Place

Hamilton Army Air Field Discontiguous Historic District

Aerial view of a World War II air base.
Hamilton Army Air Field Discontiguous Historic District

By United States Geological Survey, https://commons.wikimedia.org/w/index.php?curid=17219359

Quick Facts

Hamilton Army Airfield, in Novato, California, was built as a bombardment base and the headquarters for the 1st Wing of the Army Air Corps, one of only three bases established for this purpose nationally. The base was utilized for the defense of the western section of the country until 1940. Hamilton Field played a significant role during World War II in training and national defense by serving as an overseas staging area, acting as one of three major bases of the West Coast wing of the Air Transport Command's Pacific Division and for its role in the Operational Training Unit Program. Construction of Hamilton Airfield commenced on July 1, 1932, with the majority of first phase construction completed by 1935.

In a tragic case of mistaken identity, on the morning of December 7, 1941, a squadron of B-17s inbound from Hamilton was mistaken for Japanese attack waves and several were shot down as they attempted to land at Oahu's Hickman Field. For the duration of the war, the Fourth Fighter Command flew regional patrols for coast defense and closely monitored heavy air and naval traffic throughout the bay from the base's situation room. Hamilton's strategic location in the Bay Area was an ideal point of departure for Pacific-bound air troops, and for the majority of the war Hamilton was designated the official point of departure for bombardment air units bound for the Pacific. After November 1943, Hamilton was responsible for processing heavy bombing aircraft and crews for overseas combat. The arrival of all these transients at Hamilton created critical housing problems. To accommodate the transient crews, temporary housing was constructed all over the base.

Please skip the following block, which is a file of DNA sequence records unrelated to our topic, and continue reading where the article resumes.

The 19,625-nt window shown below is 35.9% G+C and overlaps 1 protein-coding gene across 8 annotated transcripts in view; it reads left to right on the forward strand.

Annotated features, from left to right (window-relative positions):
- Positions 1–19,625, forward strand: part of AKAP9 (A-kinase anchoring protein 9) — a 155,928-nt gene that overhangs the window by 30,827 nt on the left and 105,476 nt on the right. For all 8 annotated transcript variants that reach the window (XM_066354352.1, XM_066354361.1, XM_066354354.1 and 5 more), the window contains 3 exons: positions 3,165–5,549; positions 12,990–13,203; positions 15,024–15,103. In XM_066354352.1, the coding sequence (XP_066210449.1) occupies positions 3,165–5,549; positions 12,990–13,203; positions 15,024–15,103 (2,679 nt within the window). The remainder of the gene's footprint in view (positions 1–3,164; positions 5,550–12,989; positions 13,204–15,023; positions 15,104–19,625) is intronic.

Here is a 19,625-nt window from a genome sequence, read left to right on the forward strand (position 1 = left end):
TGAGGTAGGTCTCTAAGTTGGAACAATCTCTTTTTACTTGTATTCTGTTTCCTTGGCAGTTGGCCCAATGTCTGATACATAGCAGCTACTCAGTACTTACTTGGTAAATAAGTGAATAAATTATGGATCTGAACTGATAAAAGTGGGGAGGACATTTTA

After the base's contributions in WWII the base was reassigned several times until buildings and land were transferred to the Navy, Army and Coast Guard. Now deactivated, Hamilton Field, now called Hamiltown, has been redeveloped into a variety of mixed-use commercial and residential projects. Architecturally, Hamilton Airfield is significant for its deviation in form and style from other airfields heretofore in existence. The development of the base as a planned community was an innovative approach in construction of Army bases which had only been adopted in the mid-1920s. Hamilton Field represented a growing trend in construction that reflected the climate, topography and history of the region in the architectural style of the base. Hence, the airfield was designed in the Spanish Eclectic style, with buildings of hollow tile or reinforced concrete construction, stucco exteriors and Mission tile roofs. Much of the old Spanish Mission Revival architecture has been preserved, including housing, barracks and hangars, as well as the base hospital, firehouse and theater. Built in 1932, the old firehouse is undergoing renovation to house the Hamilton Field History Museum, scheduled to open in 2006. The 350-seat Hamilton Theater is slated for transfer to the City of Novato, but as yet there are no plans for its reuse.

Hamilton Army Air Field Discontiguous Historic District is located primarily on the southwest part of Hamilton Army Air Field in Novato. The community is accessible from the Alameda de la Loma and Bell Marin Keys Blvd. exits from Hwy. 101. Much of deactivated base was transferred to the city, and Hamilton Field is now a residential community, Hamiltown. For further information, please visit the community's website
 

Discover more history and culture by visiting the World War II in San Francisco Bay Area travel itinerary.